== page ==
Project Management

5 Limitations of Earned Value [Infographic]

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A blog that looks at all aspects of project and program finances from budgets, estimating and accounting to getting a pay rise and managing contracts. Written by Elizabeth Harrin from GirlsGuideToPM.com.

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Categories: earned value


I’m surprisingly enjoying my deep dive into earned value management – it’s not a technique I would say I’m hugely experienced in, but it’s something I’m committed to learning more about.

In this infographic I summarise the 5 limitations of earned value:

  • Numbers don’t tell you the whole story and you need a bit of contextual narrative too
  • Data has to be accurate otherwise you’re making assumptions and predictions based on what isn’t truly happening
  • Quality has to be assumed because EV doesn’t factor in quality as part of the way it measures performance
  • EV and Agile aren’t perfectly aligned but that’s OK because if you’re in an agile team you’ll have other (more appropriate) ways of measuring performance
  • There is a lot of jargon! And the words sometimes can get in the way of being clear about what you are talking about.

What other limitations of Earned Value have you come across as you’ve used it? Or perhaps you aren’t using EV because of another limitation that is stopping you from embracing it in your environment? Let us know in the comments below!

limitations of earned value infographic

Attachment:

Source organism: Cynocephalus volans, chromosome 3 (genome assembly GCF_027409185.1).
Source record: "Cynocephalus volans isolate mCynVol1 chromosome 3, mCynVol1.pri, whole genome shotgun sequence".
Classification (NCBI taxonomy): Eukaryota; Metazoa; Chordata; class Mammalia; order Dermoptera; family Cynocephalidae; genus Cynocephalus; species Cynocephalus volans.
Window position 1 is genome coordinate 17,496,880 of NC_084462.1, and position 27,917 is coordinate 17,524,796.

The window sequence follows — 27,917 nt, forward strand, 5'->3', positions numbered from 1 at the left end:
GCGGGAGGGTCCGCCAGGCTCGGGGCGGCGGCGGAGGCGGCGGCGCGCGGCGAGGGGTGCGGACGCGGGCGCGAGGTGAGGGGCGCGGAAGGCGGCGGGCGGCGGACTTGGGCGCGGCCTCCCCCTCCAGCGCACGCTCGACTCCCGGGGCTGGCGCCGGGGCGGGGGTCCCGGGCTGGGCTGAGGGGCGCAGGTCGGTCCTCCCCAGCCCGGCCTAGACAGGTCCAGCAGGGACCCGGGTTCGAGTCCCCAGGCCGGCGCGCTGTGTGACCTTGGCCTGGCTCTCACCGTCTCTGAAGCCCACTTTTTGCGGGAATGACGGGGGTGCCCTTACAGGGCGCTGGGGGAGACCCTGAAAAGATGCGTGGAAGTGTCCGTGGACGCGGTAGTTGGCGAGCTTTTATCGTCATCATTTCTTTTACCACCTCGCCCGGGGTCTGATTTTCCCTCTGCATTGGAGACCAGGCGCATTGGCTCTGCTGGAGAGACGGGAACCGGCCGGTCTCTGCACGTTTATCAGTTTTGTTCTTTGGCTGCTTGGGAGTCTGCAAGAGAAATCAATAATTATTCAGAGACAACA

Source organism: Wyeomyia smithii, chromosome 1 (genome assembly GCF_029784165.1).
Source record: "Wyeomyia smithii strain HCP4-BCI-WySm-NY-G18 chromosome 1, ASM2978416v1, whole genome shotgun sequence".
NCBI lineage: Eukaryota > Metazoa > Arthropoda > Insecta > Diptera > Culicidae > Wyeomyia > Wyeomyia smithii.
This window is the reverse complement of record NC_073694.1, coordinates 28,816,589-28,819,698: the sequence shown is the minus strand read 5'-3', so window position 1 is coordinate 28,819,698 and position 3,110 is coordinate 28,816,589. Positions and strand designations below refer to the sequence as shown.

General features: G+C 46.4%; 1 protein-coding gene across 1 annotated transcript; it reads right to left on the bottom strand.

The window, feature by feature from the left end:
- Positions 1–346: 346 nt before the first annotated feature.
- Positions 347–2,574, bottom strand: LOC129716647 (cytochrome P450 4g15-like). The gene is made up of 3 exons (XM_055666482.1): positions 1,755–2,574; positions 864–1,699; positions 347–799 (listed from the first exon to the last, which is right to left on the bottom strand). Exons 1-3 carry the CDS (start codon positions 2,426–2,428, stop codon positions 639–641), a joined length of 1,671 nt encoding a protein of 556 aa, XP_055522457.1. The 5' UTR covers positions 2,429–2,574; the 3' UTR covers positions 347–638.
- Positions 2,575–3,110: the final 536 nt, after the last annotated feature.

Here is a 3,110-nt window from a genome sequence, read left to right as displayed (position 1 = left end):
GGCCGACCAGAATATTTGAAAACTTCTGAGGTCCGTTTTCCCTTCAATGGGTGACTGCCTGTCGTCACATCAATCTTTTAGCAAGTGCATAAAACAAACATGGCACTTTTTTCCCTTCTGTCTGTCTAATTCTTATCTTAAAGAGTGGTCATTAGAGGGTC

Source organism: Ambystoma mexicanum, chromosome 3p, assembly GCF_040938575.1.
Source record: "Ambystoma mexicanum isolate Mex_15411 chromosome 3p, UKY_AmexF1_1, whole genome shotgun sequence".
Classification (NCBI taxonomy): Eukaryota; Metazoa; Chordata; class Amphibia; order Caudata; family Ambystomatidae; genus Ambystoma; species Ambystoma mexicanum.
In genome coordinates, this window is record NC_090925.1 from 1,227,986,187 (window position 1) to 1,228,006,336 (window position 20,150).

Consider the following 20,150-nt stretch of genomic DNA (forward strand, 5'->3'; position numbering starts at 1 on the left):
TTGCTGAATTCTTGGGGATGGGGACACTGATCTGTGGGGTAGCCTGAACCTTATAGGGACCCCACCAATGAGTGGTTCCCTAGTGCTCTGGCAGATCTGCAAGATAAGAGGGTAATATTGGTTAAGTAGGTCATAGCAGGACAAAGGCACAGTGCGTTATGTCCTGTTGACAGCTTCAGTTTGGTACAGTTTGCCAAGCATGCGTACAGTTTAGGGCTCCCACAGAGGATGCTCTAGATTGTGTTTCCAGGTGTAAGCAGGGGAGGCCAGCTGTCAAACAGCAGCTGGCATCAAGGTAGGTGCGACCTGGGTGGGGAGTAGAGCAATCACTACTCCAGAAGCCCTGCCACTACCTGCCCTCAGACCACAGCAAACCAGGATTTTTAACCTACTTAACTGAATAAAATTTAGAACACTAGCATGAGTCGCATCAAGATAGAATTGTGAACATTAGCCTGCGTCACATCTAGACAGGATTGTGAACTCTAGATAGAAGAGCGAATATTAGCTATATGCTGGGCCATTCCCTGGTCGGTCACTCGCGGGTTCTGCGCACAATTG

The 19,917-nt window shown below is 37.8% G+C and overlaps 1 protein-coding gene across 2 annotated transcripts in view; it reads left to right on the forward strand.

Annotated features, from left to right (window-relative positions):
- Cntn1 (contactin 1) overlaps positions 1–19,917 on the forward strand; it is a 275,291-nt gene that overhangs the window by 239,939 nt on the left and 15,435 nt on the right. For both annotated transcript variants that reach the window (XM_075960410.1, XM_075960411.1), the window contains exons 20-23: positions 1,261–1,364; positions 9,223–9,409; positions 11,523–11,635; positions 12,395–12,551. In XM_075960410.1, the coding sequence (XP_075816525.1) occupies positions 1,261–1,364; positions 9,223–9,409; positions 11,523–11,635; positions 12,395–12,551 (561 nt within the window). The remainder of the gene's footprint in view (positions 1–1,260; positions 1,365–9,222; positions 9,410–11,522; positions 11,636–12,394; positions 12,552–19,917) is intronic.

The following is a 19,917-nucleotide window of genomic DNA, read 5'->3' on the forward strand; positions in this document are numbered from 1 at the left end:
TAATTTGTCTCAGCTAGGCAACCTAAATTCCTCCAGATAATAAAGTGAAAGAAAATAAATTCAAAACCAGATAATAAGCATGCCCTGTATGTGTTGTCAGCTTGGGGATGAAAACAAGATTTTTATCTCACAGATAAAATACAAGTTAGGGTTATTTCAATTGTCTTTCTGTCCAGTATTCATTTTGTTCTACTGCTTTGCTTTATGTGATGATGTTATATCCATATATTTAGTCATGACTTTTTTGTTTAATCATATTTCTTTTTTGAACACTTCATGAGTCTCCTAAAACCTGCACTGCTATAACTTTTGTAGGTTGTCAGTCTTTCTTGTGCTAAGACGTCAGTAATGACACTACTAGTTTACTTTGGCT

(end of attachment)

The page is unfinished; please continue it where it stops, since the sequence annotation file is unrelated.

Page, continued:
Posted on: April 13, 2021 07:00 AM | Permalink

Comments (7)

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Hey, Elizabeth.
I think it's pretty funny that ProjectManagement.com listed our blogs right next to each other in the promo e-mail blast, given the different takes on EV.
If we ever attend the same PMI Congress we'll have to connect.
--Michael

Thank you for your article/infographic - it was data-dense, useful, informative, and a value-added read.

@Michael, Knowing the limitations makes EV more valuable, I think! I always appreciate your views and if we’re ever at the same event I’d love to catch up. I remember you sharing your thoughts on risk management in the chapter of your book extracted in the Gower Advances in PM compilation, when I wrote in my book review, “The chapter by Michael Hatfield on the coming of a sea change in project management science is the best in the book.”

I remember! For those reading these comments besides Elizabeth, I absolutely did not pay her to say that about my chapter! You also said that you would like to have me and Dave Hillson over for dinner some time, which would be sure to make the conversation ... lively.
Love reading your stuff -- see you around the blogger pages.
--Michael

Great infographic, Elizabeth. I have came across a few limitations:

Some stakeholders are not keen in learning about EVM. If the sponsor is one of them, not so good.

Lack of adherence of team members in required practices, like writing time. This boosts the risk of a garbage in garbage out situation.

SPI becomes quite useless when project is completed ca 60%. In other words, a project that is extremely delayed will have a SPI of 1 when it is completed.

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